Each semester, when Gernot appears at the beginning of the third modular period, it is a sign that soon the peace students would leave their laptops, their books and most importantly, their comfort zone. He has been one of the key actors in the development and transformation of the field training component of the MA Program in Peace Studies at the University of Innsbruck. Therefore, one rainy morning of March I visited him at the Austrian Space Forum to know more about his perspective as an experienced aid worker and paramedic on healing, the main topic of this volume. Additionally, we talked about the transformation of the peace students’ training offered by the Red Cross along the years. The Interview was conducted by Alexa Cuello.
MPM: What is the first thing that comes into your mind when you think about healing?
GERNOT GRÖMER: When I hear the word healing, I think I focus boldly on its somatic parts: when people have physical injuries and when they are healing those injuries. However, this encompasses both the physical aspect as well as the person’s attitude towards healing. I believe that healing is the result of an attitude, of how much the person wants to be healed and that means how much the person can take care of him or her-self accepting that he or she has been injured.
The process of healing is a multiphase one I would say. On the one hand, an injured skin heals no matter what you do, except that you treat it very badly. On the other hand, there are certain injuries, from the medical perspective, for which you need an active participation of the patient to heal them. There is a specific rehabilitation process, for example, for a joint to move again and build muscles around, but there are also other long term consequences that need to be taken care of after a serious injury. If you had a traffic accident the healing part is much more complex than just the skin growing together again. An accident can change your brain structure and how you perceive pain because you have gone through an extraordinary event and you have experienced physically how your brain deals with danger for instance. I think, therefore, that healing starts already at the point before the actual action happens. Just as your immune system is trained to deal with threats, the way we are trained to deal with pain has an influence on the healing process as well.
I believe that healing is the result of an attitude, of how much the person wants to be healed and that means how much the person can take care of him or her-self accepting that he or she has been injured.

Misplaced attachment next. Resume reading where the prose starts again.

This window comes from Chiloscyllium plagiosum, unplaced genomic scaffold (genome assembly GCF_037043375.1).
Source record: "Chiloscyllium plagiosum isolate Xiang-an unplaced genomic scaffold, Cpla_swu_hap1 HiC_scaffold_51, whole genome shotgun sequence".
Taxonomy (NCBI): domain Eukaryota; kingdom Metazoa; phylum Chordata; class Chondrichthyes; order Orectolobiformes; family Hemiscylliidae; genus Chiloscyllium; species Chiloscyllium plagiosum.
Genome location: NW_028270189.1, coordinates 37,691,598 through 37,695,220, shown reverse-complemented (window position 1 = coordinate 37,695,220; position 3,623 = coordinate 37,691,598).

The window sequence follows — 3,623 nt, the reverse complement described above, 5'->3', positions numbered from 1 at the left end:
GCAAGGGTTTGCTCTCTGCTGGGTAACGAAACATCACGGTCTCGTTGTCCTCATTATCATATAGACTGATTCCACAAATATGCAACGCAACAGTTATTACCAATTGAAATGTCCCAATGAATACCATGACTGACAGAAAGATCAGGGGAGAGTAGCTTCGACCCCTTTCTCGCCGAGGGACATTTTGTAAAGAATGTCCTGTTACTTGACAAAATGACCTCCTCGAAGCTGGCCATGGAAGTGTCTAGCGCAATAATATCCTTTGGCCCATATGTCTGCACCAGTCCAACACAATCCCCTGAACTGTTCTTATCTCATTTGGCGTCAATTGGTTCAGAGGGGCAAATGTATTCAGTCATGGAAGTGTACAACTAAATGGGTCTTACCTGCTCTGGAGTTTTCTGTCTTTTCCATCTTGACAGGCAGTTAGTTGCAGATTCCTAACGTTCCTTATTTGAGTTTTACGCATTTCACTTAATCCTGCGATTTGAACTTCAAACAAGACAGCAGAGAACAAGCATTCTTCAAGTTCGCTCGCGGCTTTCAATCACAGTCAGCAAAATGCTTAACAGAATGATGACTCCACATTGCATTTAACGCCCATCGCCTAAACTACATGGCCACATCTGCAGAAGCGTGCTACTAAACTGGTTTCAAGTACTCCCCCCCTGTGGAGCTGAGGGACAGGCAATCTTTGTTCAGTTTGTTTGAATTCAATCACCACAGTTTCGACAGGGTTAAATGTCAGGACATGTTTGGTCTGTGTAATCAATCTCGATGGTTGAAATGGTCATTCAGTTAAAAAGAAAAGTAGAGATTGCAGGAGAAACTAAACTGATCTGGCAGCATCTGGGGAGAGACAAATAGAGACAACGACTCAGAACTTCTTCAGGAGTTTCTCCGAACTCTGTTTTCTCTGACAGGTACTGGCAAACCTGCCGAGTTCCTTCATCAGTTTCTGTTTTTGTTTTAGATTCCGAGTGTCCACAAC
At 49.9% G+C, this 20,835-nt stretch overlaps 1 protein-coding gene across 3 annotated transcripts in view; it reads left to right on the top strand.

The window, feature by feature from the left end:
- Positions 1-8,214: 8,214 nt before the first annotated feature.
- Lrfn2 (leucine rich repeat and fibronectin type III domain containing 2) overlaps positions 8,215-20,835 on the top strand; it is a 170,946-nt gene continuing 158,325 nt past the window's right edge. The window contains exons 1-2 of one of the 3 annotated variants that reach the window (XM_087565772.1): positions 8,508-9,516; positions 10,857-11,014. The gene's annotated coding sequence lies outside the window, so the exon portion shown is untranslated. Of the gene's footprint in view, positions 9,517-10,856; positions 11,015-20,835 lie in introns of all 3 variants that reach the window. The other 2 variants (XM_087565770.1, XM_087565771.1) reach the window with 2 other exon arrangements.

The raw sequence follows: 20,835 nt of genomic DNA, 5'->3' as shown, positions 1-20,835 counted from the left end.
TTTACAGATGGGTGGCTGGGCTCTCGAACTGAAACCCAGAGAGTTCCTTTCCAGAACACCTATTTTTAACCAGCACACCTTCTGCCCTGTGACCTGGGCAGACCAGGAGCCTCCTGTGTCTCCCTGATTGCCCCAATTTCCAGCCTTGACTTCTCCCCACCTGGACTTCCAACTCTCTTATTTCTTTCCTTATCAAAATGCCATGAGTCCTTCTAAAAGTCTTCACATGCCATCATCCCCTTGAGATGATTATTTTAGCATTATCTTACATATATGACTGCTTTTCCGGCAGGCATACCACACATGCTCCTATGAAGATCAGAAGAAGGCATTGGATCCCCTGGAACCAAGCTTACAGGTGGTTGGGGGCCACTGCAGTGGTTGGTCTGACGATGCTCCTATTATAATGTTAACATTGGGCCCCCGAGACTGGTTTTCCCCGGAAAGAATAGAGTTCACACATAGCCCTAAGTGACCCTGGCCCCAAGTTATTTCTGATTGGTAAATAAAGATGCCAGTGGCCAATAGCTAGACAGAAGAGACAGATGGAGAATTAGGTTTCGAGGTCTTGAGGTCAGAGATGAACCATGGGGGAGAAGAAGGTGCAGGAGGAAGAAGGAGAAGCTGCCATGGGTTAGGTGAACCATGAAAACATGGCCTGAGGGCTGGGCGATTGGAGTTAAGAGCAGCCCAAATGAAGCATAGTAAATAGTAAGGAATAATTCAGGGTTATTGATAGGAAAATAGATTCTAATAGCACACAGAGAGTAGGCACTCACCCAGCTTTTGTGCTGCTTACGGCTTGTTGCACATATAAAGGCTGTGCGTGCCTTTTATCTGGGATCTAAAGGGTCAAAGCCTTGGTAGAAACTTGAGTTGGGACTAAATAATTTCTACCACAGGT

We [paramedics] talk about a phenomenon which we call cultural fear treatment and we also talk about it in the frame of the peace studies. Basically, we deal with pain in the way the healing tradition of our culture socializes it or treats it. That means, and there are many studies that back up this, that the amount of painkillers that a patient might need depends obviously on the kind of injury he has, but also on which culture he comes from. Every paramedic knows that if there is a patient from Scandinavia who had a ski accident and broke for example a leg, he needs less pain-killers than people from other cultures for instance. If the patient is wearing a uniform, like soldiers do, he needs less pain killers because a soldier is not supposed to cry or complain about his pain.
So, as I see it, we start with the healing process before the accident happens, with these mechanisms that are developed in us according to our attitude and culture. It is a matter of whom and what have made you the person you are and there isn’t too much control you can have about that. There are a few choices you can take as an individual on how much you accept an injury but this is overwhelmingly influenced by the way you have been socialized by your family, your past, your culture, your society.
MPM: In what consist then the approach of the paramedics taking those elements into account?
GERNOT: I think there are two dimensions of this. The first one is that knowing how dealing with pain depends on the culture you are coming from, we take everything seriously. However, we might have a prejudice in the back of our mind: “well, he is just a complaining and crying baby” with a particular person complaining about a small injury or so. Hence, we teach our staff to ‘swallow’ whatever prejudices that might emerge at that very moment. Instead, we try to think that we are living and working in the ‘here and now’ meaning that if a patient feels pain we do something about it, no matter if the injury should be painful or not. Normally, we use a pain scale, ranging from zero to ten. Zero is not pain; ten is the most unimaginable pain you ever had in your life. That is a subjective measure and the way we administer drugs to cope with the pain is depending mostly on that subjective perspective, but then it eradicates the cultural prejudice of the paramedic.